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December 8, 2018

The process of peace


December 8, 2018

Pakistan’s position on the US war in Afghanistan has always been consistent: the only way to end the stalemate is through a negotiated settlement with the Afghan Taliban. In recent days, the government has emphasised once again that there can be no military solution and that we are ready to play our part. First, in a meeting with US Envoy to Afghanistan Zalmay Khalilzad, Prime Minister Imran Khan stressed that we still have an “abiding interest” in reconciliation through a political settlement. That message was repeated by ISPR DG Major-General Asif Ghafoor at a press conference where he said that Pakistan is taking every step possible so that the US could withdraw from Afghanistan after a settlement as a friend of the region rather than a failure.

All this came in response to a letter by US President Donald Trump to PM Imran Khan, where the former asked for Pakistan’s help in bringing the Taliban to the negotiating table. Trump is essentially requesting Pakistan do something it has wanted to do all along but the situation has been complicated by his unrelenting hostility towards us. As Imran said in an interview to the Washington Post, Pakistan is no longer willing to act as the “hired gun” of the US. Quite what this means in policy terms is difficult to say, since facilitating talks between the US and the Taliban would be in our own interest too as would extracting any concessions we can from the US for providing help.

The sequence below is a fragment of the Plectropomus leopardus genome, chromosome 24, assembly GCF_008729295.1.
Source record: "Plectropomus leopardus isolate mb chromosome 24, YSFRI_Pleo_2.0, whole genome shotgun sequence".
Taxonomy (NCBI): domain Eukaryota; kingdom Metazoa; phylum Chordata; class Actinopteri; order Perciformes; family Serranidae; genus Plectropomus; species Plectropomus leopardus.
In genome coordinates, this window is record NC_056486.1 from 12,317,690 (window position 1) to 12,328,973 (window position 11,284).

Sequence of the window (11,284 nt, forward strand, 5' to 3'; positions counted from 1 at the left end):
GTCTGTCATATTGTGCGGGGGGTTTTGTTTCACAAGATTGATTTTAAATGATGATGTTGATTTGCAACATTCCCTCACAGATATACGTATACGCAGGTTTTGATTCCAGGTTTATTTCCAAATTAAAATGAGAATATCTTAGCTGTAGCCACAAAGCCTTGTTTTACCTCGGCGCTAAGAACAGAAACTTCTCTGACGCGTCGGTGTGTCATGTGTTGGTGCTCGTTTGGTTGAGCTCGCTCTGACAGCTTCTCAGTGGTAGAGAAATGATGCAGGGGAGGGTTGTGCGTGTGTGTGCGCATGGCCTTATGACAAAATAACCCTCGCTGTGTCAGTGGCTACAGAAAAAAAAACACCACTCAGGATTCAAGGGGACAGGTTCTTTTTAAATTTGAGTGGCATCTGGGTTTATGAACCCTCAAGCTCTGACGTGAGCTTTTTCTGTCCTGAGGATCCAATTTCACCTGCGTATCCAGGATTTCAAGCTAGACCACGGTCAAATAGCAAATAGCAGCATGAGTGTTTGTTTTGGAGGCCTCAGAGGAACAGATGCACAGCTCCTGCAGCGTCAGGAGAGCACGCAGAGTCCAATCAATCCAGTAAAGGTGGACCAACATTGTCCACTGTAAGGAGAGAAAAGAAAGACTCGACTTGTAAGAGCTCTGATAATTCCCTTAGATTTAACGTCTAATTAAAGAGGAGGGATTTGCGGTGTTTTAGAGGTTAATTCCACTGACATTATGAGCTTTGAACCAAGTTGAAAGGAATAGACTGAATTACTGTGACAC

The US itself understands it will have to pay a price if it wants to lure Pakistan back to its side in Afghanistan after months of castigating us for supposedly supporting the Taliban and Haqqani Network. Lt Gen Kenneth McKenzie, the next commander of Centcom told the US Senate at his confirmation hearing that Pakistan knows its help is required for peace in Afghanistan and that the US has to make it attractive enough to secure our cooperation. The problem is that the Trump administration is not known for its give-and-take. It is used to making demands and having others instantly leap into action. There are also some questions about how much influence Pakistan now has with the Afghan Taliban. The US takes it as a given that Pakistan wields chief influence over the militant group but the reality is very different. The Taliban have been trying to make contact with the US on their own and the new generation of Taliban leaders has had little interaction with Pakistan. Pakistan may be ready to help and the US may be ready to receive our help, but it is unclear how much help we will be able to offer.

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